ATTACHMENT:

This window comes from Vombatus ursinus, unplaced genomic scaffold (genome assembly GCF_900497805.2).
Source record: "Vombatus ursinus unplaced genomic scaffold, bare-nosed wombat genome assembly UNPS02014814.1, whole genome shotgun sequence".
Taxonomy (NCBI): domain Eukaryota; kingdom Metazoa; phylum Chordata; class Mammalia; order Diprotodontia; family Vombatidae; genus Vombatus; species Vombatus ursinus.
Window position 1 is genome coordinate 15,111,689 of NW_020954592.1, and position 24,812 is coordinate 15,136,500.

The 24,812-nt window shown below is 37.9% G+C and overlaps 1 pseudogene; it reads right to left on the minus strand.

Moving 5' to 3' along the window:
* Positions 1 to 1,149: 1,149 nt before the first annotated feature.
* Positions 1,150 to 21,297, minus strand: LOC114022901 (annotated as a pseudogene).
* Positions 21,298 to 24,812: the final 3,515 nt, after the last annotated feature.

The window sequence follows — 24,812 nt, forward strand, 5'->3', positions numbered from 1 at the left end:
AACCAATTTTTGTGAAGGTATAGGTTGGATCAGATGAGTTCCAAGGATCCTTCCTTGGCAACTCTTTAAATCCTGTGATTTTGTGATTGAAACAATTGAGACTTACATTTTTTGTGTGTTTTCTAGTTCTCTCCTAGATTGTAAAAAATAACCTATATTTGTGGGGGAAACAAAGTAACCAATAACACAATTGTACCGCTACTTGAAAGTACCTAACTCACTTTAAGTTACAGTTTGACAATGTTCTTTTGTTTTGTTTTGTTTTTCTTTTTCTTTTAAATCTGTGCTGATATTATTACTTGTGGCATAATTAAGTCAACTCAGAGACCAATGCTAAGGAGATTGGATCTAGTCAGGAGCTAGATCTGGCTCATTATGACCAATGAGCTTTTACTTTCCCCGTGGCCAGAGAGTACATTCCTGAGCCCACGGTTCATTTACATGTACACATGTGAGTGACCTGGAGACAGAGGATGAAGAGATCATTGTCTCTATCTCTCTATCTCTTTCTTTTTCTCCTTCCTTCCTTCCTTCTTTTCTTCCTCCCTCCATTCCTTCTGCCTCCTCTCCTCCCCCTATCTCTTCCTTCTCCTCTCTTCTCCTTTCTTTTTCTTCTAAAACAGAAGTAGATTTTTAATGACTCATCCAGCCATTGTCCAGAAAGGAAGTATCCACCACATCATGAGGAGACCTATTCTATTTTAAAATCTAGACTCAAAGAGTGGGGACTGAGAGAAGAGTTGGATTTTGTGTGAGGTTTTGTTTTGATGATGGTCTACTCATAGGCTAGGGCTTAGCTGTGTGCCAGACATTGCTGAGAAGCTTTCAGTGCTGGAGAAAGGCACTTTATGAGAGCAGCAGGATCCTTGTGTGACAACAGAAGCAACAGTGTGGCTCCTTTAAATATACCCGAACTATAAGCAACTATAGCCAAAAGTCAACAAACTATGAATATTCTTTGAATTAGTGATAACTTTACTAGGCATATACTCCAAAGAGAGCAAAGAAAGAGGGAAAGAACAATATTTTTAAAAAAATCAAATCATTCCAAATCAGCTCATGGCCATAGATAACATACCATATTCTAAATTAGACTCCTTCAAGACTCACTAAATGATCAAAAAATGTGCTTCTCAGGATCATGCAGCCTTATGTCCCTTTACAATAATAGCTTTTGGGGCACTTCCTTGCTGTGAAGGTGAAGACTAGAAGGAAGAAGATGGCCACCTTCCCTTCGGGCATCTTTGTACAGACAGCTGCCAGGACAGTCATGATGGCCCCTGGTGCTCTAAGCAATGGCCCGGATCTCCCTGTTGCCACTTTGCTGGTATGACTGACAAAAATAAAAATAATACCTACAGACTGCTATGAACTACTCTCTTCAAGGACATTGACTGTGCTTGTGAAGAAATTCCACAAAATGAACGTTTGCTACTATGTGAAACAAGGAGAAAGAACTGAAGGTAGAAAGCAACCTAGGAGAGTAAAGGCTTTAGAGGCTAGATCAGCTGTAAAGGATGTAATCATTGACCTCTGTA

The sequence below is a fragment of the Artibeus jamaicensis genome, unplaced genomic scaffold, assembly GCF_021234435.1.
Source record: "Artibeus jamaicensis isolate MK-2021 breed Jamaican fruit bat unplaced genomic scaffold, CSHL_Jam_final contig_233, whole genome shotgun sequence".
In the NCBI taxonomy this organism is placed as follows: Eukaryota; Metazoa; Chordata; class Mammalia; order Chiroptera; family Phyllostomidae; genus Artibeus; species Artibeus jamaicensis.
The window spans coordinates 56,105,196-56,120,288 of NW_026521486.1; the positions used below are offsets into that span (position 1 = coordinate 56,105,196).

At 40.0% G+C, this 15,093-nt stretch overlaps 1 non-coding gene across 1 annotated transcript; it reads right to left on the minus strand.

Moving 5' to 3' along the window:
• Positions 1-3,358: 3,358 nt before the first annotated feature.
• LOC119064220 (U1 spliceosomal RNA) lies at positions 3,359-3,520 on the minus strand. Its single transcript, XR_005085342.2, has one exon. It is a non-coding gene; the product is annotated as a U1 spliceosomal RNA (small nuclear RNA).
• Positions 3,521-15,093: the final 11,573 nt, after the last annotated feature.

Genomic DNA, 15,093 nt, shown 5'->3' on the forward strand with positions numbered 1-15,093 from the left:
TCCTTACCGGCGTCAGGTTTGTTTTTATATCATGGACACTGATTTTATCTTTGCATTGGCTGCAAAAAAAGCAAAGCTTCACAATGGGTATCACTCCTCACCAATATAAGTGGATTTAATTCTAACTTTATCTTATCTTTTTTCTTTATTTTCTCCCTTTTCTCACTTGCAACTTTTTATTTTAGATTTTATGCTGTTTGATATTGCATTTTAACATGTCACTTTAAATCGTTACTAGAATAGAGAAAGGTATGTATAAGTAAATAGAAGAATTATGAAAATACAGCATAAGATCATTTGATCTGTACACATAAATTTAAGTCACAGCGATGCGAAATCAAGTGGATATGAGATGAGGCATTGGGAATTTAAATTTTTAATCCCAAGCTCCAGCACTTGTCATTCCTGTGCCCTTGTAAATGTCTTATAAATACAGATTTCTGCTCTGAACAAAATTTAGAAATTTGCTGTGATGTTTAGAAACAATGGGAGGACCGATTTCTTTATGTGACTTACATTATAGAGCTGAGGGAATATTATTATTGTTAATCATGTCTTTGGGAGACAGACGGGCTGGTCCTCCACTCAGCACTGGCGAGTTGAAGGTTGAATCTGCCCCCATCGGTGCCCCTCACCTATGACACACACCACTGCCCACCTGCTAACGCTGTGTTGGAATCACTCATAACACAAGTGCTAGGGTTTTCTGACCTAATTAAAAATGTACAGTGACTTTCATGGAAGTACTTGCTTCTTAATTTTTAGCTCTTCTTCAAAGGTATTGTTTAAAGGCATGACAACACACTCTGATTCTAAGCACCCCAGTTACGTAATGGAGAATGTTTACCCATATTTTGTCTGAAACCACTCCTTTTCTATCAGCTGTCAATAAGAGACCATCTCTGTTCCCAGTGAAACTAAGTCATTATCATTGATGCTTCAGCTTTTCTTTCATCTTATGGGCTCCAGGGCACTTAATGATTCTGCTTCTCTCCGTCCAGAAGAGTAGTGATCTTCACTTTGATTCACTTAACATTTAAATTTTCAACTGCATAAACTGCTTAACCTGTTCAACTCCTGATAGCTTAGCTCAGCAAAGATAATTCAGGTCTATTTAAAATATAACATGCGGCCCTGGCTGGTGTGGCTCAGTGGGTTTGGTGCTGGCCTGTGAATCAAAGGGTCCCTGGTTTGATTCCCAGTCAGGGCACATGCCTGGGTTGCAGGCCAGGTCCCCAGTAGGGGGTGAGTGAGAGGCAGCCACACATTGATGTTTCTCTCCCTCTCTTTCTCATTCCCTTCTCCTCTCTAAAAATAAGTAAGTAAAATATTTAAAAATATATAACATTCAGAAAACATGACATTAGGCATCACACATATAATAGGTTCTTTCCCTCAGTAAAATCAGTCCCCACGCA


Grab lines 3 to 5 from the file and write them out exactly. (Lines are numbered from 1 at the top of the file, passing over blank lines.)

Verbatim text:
Taxonomy (NCBI): domain Eukaryota; kingdom Metazoa; phylum Chordata; class Mammalia; order Diprotodontia; family Vombatidae; genus Vombatus; species Vombatus ursinus.
Window position 1 is genome coordinate 15,111,689 of NW_020954592.1, and position 24,812 is coordinate 15,136,500.

The 24,812-nt window shown below is 37.9% G+C and overlaps 1 pseudogene; it reads right to left on the minus strand.